Three Cheers – Cheerwine Celebrates 100 Years!

Cheerwine Social Media Profile logoThree Cheers my friends! A early May trip to the Rowan County Museum in Salisbury provided my inspiration for this post written in celebration of the 100th anniversary, or the #Cheertennial, as they like to say, of Cheerwine. The legendary soft drink “born in the Carolinas and raised in a glass.”

There will most certainly be #CheerInTheAir as thousands of Cheerwine fans across the country, many members of the official fan club – the Cheerwine Authentic Soda Society –  celebrate this unique cherry flavored soft drink that has been pleasing the public’s palate since its inception in 1917.

I was invited by the marketing folks at Cheerwine to take a little trip down memory lane with them and then to tell the story of this delicious native North Carolina beverage.  I am pleased to partner with the company on this post and in the promotion of the big day of celebration for the centennial,  scheduled  in downtown Salisbury for May 20, 2017.

The Cheerwine Bottling Company,  was conceived by general store owner  L.D. Peeler of Salisbury, NC. in 1917. After a long search for something new in soda offerings, he invented the formula for Cheerwine.  What was then a new and unique soft drink with the sweet cherry taste, is still the delicious Cheerwine beverage we know and love today,

IMG_1413The very building in which Cheerwine was invented still stands in Salisbury at 322 East Council Street. While it is no longer a general store, the murals on the side of the building tell the story of its heritage.  The company’s headquarters are a mile or two away, but still proudly in their hometown at 1413 Jake Alexander Blvd. S., Salisbury, NC 28146.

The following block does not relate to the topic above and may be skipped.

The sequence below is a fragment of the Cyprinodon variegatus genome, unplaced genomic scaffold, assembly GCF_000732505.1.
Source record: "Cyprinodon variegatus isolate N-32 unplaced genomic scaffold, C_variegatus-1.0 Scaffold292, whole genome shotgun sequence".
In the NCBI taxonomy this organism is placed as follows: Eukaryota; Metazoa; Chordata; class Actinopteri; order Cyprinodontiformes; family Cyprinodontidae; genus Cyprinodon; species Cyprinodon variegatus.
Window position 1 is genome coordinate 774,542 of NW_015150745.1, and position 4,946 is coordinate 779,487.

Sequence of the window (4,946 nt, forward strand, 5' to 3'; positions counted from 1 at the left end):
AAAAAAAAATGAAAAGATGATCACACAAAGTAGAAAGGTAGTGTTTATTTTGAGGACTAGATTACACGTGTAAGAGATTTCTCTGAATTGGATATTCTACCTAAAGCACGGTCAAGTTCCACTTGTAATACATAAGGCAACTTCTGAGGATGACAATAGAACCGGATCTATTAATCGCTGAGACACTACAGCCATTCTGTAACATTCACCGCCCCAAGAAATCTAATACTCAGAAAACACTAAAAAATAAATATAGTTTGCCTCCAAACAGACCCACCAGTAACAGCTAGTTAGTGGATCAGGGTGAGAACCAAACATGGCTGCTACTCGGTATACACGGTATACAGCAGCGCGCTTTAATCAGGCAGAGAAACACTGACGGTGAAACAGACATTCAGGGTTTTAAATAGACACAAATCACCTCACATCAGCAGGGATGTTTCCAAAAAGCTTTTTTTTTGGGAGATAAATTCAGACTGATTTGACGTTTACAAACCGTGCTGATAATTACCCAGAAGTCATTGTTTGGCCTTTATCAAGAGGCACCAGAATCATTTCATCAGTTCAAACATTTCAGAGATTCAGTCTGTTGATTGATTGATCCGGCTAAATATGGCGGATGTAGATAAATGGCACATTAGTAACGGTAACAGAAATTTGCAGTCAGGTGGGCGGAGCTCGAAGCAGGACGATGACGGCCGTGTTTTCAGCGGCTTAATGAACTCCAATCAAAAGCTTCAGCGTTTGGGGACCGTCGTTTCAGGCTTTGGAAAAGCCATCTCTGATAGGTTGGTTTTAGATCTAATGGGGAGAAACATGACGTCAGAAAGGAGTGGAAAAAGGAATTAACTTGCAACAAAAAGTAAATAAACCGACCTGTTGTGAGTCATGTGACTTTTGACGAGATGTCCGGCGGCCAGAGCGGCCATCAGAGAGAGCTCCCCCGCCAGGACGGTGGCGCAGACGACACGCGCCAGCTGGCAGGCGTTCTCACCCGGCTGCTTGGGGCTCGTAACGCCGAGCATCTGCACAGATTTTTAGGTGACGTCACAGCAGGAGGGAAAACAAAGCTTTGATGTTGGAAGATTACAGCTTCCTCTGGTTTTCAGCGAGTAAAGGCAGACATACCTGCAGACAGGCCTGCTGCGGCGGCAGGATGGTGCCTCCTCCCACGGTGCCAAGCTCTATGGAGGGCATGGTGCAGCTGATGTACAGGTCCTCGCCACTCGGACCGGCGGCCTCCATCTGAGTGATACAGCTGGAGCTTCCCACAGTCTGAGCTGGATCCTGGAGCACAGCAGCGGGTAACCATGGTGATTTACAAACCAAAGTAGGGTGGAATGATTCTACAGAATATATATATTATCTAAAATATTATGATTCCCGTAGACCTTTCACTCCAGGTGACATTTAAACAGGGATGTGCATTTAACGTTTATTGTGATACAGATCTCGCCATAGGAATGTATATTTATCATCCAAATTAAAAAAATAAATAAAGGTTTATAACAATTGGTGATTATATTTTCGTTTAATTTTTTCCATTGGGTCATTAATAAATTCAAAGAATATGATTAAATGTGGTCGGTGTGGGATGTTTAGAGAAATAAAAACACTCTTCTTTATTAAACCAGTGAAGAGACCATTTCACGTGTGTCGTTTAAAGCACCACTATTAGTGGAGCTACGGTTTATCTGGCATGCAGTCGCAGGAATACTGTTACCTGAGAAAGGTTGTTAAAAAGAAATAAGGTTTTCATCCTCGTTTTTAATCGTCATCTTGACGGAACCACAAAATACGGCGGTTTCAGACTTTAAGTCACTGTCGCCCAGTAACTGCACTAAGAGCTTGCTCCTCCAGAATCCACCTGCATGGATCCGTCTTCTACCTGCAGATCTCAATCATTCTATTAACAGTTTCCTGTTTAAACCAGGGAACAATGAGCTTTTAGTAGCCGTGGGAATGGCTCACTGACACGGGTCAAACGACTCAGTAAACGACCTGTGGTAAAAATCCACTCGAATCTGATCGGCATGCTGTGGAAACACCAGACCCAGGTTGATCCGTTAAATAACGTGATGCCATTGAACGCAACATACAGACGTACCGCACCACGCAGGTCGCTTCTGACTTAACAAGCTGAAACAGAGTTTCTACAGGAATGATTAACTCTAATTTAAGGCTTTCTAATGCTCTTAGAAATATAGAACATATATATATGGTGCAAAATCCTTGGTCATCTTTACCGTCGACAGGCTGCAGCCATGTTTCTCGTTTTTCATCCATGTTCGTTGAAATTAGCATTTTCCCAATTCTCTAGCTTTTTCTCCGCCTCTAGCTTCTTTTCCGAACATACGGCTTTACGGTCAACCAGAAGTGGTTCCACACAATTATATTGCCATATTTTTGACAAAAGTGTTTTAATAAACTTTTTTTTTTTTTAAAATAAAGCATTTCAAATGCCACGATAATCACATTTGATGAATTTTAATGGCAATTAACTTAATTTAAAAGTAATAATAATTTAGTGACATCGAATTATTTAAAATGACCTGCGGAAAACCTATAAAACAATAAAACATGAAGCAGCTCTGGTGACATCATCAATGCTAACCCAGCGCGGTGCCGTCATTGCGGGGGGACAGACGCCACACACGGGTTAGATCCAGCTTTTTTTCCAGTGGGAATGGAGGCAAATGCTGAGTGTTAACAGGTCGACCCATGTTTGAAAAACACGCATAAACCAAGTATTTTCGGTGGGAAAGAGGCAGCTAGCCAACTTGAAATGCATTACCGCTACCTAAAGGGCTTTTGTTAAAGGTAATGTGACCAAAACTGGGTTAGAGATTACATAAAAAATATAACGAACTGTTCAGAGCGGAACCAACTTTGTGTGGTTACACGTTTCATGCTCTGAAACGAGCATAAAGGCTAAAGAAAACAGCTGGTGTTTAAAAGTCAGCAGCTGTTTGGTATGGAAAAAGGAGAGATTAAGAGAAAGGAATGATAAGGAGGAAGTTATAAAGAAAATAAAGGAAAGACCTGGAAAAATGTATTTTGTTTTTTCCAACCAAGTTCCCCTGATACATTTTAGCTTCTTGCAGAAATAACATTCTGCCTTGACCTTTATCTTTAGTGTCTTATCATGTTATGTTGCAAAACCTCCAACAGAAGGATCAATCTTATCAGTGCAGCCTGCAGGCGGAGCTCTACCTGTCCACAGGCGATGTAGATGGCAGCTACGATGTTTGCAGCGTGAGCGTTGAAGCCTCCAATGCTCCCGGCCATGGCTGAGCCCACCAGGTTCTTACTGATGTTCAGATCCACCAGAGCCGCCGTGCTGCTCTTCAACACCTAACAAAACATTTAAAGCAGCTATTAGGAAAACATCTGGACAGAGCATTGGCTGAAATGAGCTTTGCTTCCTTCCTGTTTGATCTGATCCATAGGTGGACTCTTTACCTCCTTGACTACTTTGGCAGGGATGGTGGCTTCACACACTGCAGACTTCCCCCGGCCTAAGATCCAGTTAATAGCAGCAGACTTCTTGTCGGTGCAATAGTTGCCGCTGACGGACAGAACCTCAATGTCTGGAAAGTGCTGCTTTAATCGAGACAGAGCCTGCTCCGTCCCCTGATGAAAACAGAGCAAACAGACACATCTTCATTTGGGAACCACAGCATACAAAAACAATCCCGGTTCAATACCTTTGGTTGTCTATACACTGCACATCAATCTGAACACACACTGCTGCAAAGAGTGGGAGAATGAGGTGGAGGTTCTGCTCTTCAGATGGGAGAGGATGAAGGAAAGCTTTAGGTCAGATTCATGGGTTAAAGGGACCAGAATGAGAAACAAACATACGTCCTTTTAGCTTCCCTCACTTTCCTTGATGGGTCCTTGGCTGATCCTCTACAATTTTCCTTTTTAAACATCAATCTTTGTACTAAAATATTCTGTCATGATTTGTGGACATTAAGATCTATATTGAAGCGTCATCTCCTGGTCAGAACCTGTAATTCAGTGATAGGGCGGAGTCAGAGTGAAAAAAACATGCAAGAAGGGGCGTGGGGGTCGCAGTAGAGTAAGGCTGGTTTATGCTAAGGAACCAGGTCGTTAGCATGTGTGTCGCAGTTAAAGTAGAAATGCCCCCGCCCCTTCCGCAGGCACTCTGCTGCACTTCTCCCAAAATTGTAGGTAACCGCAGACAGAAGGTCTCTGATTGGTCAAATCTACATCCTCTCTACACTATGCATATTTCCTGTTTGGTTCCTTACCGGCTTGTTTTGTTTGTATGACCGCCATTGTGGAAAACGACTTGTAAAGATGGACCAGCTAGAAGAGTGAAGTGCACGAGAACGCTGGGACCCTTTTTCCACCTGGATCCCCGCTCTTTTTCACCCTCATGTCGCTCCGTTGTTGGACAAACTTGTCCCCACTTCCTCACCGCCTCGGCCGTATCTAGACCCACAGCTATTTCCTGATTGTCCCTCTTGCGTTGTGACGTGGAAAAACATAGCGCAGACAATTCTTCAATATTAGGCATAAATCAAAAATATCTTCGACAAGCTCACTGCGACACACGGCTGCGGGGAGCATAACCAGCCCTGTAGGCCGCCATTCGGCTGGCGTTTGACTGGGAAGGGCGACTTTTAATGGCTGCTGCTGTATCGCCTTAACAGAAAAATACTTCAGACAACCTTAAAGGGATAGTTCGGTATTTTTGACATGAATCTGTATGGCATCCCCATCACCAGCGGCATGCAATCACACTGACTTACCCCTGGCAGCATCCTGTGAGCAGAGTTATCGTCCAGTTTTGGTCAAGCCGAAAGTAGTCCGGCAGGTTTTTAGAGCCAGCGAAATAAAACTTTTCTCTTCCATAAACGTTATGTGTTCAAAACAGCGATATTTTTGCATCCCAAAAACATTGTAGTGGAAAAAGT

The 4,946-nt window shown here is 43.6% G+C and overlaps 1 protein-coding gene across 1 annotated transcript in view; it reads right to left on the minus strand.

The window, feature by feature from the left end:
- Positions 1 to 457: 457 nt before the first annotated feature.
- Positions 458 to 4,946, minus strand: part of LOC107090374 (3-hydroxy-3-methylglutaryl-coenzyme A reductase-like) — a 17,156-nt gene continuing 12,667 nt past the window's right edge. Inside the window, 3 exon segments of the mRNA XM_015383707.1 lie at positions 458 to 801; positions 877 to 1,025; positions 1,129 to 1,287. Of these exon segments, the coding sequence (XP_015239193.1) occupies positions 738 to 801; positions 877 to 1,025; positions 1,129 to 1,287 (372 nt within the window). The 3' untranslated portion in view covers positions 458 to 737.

“While much has changed around Cheerwine over the last hundred years, the taste and authenticity of Cheerwine itself will never change,” promises Cliff Ritchie, Cheerwine’s president. Ritchie is the great-grandson of the soft drink’s founder, L.D. Peeler. His children, Joy Harper and Carl Ritchie, are the family’s fifth generation and currently work for the Salisbury-based company which continues to be family owned.

soda shop setThe company and its many fans have been celebrating this major milestone since the first of the year, when the Rowan County Museum, located at 202 N Main St, Salisbury, NC 28144, turned over more than half of the exhibit space to display a wonderful and impressive collection – much of it on loan from private collectors –  of  Cheerwine memorabilia, advertising, bottles, cans and packaging.

heidi in booth

In the largest exhibit room the museum has set up an old fashioned soda shop – for display only – with counter stools from the original Salisbury Woolworths and a 1950’s circa original vinyl covered booth as well. Its a step back in time through the 10 decades of Cheerwine’s long lived popularity. So much to look at, so much many will remember – from billboards to old newspaper advertisements. This food writer just had  to slide into the historic booth for a quick photo op, to stop for a sip and take a moment to take it all in.

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One of the original glass bottles with the paper Cheerwine label still intact, is on display at the Rowan County Museum in Salisbury, NC, now till the end of the year.